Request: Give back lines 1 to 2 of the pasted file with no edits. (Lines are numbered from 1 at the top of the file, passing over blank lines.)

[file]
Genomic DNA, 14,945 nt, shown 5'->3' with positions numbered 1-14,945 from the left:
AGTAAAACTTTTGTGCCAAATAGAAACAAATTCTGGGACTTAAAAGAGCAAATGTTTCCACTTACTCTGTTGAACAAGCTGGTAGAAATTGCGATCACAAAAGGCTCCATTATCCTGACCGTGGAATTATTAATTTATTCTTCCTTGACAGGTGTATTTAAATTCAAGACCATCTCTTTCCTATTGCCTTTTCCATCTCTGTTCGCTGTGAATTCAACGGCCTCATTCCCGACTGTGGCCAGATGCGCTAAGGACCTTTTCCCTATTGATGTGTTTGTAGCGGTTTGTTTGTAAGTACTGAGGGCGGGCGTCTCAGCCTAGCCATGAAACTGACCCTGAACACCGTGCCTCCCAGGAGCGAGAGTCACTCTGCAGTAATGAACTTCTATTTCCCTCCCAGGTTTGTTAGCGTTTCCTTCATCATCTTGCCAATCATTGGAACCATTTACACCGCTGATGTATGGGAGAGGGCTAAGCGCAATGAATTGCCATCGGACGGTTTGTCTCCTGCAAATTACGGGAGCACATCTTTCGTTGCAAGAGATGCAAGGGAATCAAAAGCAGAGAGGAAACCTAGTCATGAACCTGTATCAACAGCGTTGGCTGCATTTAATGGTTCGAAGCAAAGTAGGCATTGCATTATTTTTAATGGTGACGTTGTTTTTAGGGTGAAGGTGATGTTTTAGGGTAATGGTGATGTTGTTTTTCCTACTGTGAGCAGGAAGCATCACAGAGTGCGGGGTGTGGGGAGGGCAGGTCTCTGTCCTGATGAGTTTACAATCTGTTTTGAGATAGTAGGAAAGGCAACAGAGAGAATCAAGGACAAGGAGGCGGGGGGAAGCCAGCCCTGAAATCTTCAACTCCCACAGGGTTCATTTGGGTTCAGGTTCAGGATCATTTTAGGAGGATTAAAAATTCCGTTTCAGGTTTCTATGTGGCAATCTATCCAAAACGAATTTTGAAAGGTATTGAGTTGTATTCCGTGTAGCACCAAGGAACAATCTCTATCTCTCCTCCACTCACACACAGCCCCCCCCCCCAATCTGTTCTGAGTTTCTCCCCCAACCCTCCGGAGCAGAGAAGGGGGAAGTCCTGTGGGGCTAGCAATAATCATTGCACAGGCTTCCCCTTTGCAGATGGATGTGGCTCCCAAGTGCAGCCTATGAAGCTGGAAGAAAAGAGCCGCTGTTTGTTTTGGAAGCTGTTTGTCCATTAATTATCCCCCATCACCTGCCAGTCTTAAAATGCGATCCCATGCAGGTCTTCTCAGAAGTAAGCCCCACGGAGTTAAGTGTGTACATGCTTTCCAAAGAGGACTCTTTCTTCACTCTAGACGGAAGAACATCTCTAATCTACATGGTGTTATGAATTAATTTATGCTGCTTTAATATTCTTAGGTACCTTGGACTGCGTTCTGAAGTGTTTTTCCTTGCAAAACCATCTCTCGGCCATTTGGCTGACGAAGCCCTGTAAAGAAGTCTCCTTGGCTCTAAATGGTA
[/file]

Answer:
Genomic DNA, 14,945 nt, shown 5'->3' with positions numbered 1-14,945 from the left:
AGTAAAACTTTTGTGCCAAATAGAAACAAATTCTGGGACTTAAAAGAGCAAATGTTTCCACTTACTCTGTTGAACAAGCTGGTAGAAATTGCGATCACAAAAGGCTCCATTATCCTGACCGTGGAATTATTAATTTATTCTTCCTTGACAGGTGTATTTAAATTCAAGACCATCTCTTTCCTATTGCCTTTTCCATCTCTGTTCGCTGTGAATTCAACGGCCTCATTCCCGACTGTGGCCAGATGCGCTAAGGACCTTTTCCCTATTGATGTGTTTGTAGCGGTTTGTTTGTAAGTACTGAGGGCGGGCGTCTCAGCCTAGCCATGAAACTGACCCTGAACACCGTGCCTCCCAGGAGCGAGAGTCACTCTGCAGTAATGAACTTCTATTTCCCTCCCAGGTTTGTTAGCGTTTCCTTCATCATCTTGCCAATCATTGGAACCATTTACACCGCTGATGTATGGGAGAGGGCTAAGCGCAATGAATTGCCATCGGACGGTTTGTCTCCTGCAAATTACGGGAGCACATCTTTCGTTGCAAGAGATGCAAGGGAATCAAAAGCAGAGAGGAAACCTAGTCATGAACCTGTATCAACAGCGTTGGCTGCATTTAATGGTTCGAAGCAAAGTAGGCATTGCATTATTTTTAATGGTGACGTTGTTTTTAGGGTGAAGGTGATGTTTTAGGGTAATGGTGATGTTGTTTTTCCTACTGTGAGCAGGAAGCATCACAGAGTGCGGGGTGTGGGGAGGGCAGGTCTCTGTCCTGATGAGTTTACAATCTGTTTTGAGATAGTAGGAAAGGCAACAGAGAGAATCAAGGACAAGGAGGCGGGGGGAAGCCAGCCCTGAAATCTTCAACTCCCACAGGGTTCATTTGGGTTCAGGTTCAGGATCATTTTAGGAGGATTAAAAATTCCGTTTCAGGTTTCTATGTGGCAATCTATCCAAAACGAATTTTGAAAGGTATTGAGTTGTATTCCGTGTAGCACCAAGGAACAATCTCTATCTCTCCTCCACTCACACACAGCCCCCCCCCCCAATCTGTTCTGAGTTTCTCCCCCAACCCTCCGGAGCAGAGAAGGGGGAAGTCCTGTGGGGCTAGCAATAATCATTGCACAGGCTTCCCCTTTGCAGATGGATGTGGCTCCCAAGTGCAGCCTATGAAGCTGGAAGAAAAGAGCCGCTGTTTGTTTTGGAAGCTGTTTGTCCATTAATTATCCCCCATCACCTGCCAGTCTTAAAATGCGATCCCATGCAGGTCTTCTCAGAAGTAAGCCCCACGGAGTTAAGTGTGTACATGCTTTCCAAAGAGGACTCTTTCTTCACTCTAGACGGAAGAACATCTCTAATCTACATGGTGTTATGAATTAATTTATGCTGCTTTAATATTCTTAGGTACCTTGGACTGCGTTCTGAAGTGTTTTTCCTTGCAAAACCATCTCTCGGCCATTTGGCTGACGAAGCCCTGTAAAGAAGTCTCCTTGGCTCTAAATGGTA